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CAS winger La-Toniya Norris.

Two teenage girls – unknown to each other six weeks ago – became instant teammates for the Combined Affiliate States at the National Championships on the weekend.

Their stories are similar despite the pair living 4000 kilometres from each other.

Together they played against the likes of Jillaroos stars Ali Brigginshaw, Corban McGregor and Elianna Walton over the four-day tournament.

It's the commitment aspiring rugby league players in the bush must make – to travel and take on some of the game's elite in a bid to put their name on the map. No players face a tougher test than those facing the current women's calendar.

While question marks linger over the development of the women's game with player workload questions for some of the country's best at the forefront, for a lot of the players fresh into the game just being in the environment is keeping their goals alive.

"I don't mind about the scores as long as I take something out of it and the team does take away the experience, that's all that matters," CAS centre Cherysh Leaf told, after back-to-back losses that resulted in an aggregate scoreline of 90-0.

CAS centre Cherysh Leaf.
CAS centre Cherysh Leaf. ©NRL Photos

"This tournament is for experience, how I can develop my skills individually and take it back to my club and make a difference there. Playing against NRLW and Jillaroos players, it was so cool."

Leaf spent time living in Karratha, a town that's a 15-hour drive north of Perth and population of 16,000. She's still at school. Her father Morgan Leaf works with troubled youth in indigenous communities.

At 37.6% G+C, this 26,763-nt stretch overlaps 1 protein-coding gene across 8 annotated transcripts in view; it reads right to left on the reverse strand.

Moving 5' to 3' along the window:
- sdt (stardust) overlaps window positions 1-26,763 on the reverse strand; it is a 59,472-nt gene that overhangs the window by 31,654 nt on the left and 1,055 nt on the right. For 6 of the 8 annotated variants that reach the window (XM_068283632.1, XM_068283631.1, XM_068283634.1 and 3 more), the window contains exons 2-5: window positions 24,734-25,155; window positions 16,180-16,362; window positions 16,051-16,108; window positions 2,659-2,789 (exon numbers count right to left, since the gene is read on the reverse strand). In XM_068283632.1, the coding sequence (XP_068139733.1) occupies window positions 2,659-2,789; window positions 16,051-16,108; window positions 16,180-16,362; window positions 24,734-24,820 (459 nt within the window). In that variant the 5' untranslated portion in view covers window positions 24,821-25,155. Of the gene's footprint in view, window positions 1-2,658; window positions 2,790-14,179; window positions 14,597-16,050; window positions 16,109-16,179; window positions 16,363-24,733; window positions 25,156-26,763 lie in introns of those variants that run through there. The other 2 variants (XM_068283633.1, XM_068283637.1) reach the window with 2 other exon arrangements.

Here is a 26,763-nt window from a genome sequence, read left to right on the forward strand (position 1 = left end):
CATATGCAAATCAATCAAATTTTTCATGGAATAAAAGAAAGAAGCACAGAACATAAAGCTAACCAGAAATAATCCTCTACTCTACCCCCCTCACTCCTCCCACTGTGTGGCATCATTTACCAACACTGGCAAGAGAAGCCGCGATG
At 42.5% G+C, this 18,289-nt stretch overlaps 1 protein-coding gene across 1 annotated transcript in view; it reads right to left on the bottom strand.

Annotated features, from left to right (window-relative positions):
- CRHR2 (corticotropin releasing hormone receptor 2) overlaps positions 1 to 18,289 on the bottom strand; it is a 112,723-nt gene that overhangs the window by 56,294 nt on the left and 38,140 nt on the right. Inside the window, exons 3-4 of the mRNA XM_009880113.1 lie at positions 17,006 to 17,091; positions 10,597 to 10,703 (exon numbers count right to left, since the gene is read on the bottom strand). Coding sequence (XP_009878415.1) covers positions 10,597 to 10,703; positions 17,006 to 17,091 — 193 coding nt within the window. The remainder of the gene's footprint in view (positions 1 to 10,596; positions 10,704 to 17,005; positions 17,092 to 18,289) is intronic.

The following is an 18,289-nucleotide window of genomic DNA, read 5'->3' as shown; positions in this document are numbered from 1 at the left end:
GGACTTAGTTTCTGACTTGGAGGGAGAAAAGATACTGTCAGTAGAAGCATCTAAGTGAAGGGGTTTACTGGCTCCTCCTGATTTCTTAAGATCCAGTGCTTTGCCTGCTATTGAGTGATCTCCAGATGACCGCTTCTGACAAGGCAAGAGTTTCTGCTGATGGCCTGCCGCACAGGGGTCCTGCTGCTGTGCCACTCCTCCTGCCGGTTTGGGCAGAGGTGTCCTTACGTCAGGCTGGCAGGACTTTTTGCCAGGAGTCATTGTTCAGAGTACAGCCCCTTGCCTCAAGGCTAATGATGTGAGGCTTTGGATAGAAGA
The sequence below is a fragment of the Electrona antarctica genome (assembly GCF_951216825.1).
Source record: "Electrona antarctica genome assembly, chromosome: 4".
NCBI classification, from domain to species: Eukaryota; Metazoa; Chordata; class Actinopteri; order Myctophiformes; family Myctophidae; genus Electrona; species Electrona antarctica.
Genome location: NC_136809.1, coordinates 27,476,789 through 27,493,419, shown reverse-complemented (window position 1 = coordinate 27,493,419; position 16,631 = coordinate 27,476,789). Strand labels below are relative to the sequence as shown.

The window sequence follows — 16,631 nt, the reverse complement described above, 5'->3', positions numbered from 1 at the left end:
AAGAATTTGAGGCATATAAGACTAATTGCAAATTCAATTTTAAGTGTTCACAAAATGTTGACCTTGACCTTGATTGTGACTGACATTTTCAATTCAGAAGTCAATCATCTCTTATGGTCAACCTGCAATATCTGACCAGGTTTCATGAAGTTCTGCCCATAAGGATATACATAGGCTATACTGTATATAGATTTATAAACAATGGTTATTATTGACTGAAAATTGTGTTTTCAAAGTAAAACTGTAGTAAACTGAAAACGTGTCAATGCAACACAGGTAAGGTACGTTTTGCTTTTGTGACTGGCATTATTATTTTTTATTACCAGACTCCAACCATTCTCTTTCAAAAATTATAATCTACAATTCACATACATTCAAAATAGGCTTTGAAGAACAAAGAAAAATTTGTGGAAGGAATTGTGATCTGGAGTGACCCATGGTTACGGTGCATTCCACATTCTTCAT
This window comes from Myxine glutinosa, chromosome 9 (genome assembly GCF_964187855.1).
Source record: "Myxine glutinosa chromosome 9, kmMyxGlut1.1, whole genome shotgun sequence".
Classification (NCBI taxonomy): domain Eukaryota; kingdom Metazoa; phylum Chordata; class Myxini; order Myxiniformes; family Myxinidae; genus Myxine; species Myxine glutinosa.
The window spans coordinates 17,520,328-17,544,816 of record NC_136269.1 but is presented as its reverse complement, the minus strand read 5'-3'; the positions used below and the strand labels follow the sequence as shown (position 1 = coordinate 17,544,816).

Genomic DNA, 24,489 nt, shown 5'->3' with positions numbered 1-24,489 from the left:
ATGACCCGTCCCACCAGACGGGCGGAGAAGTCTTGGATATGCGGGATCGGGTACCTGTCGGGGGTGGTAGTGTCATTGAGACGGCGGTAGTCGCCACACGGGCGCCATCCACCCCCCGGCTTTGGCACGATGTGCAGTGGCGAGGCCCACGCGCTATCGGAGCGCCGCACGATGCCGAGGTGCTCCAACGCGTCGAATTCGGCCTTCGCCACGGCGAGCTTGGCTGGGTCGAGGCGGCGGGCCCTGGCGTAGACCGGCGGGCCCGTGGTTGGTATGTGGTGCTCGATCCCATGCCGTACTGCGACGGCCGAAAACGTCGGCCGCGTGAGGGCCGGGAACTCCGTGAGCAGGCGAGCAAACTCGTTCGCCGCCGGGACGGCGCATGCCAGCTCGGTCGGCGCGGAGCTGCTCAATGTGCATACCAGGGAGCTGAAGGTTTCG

"My family moved from New Zealand to Sydney and stayed there for a couple of months. Dad ended up getting a job working in Perth and then Karratha," Leaf said.

"It's a small community. There's not much to do there. Everyone knows each other and it's quite like the outback.

"I used to do gymnastics, cheer-leading and netball but when I moved to Karratha I suddenly had a passion for league with all the boys up there.

"I've now made the big move to Perth leaving my parents and siblings for league. Being so far away I couldn't make training every week so making the move to try and make it further was really important for me."

Head to Darwin and you'll find Darwin local La-Toniya Norris, an 18-year-old winger who moved from Cairns as a child to live with her Aunty and picked up rugby league along the way.

Playing against NRLW and Jillaroos players, it was so cool

Aspiring league player Cherysh Leaf

"My brothers and cousins were heaps into rugby league when I lived in Queensland," Norris told

"I was playing touch footy and league tag. I've fallen in love with rugby league since. I don't want to regret not giving this my all. I want to develop myself as the best player I can to get to the highest point.

"It's hard to learn how we all play but after the first game you mix and get more comfortable. It helps for a lot of the girls who can't get to tournaments financially that we can get the same treatment at these carnivals."

CAS finished the tournament running out 10-4 winners over the Australian Defence Force. Leaf and Norris were the try scorers. 

Acknowledgement of Country

National Rugby League respects and honours the Traditional Custodians of the land and pay our respects to their Elders past, present and future. We acknowledge the stories, traditions and living cultures of Aboriginal and Torres Strait Islander peoples on the lands we meet, gather and play on.

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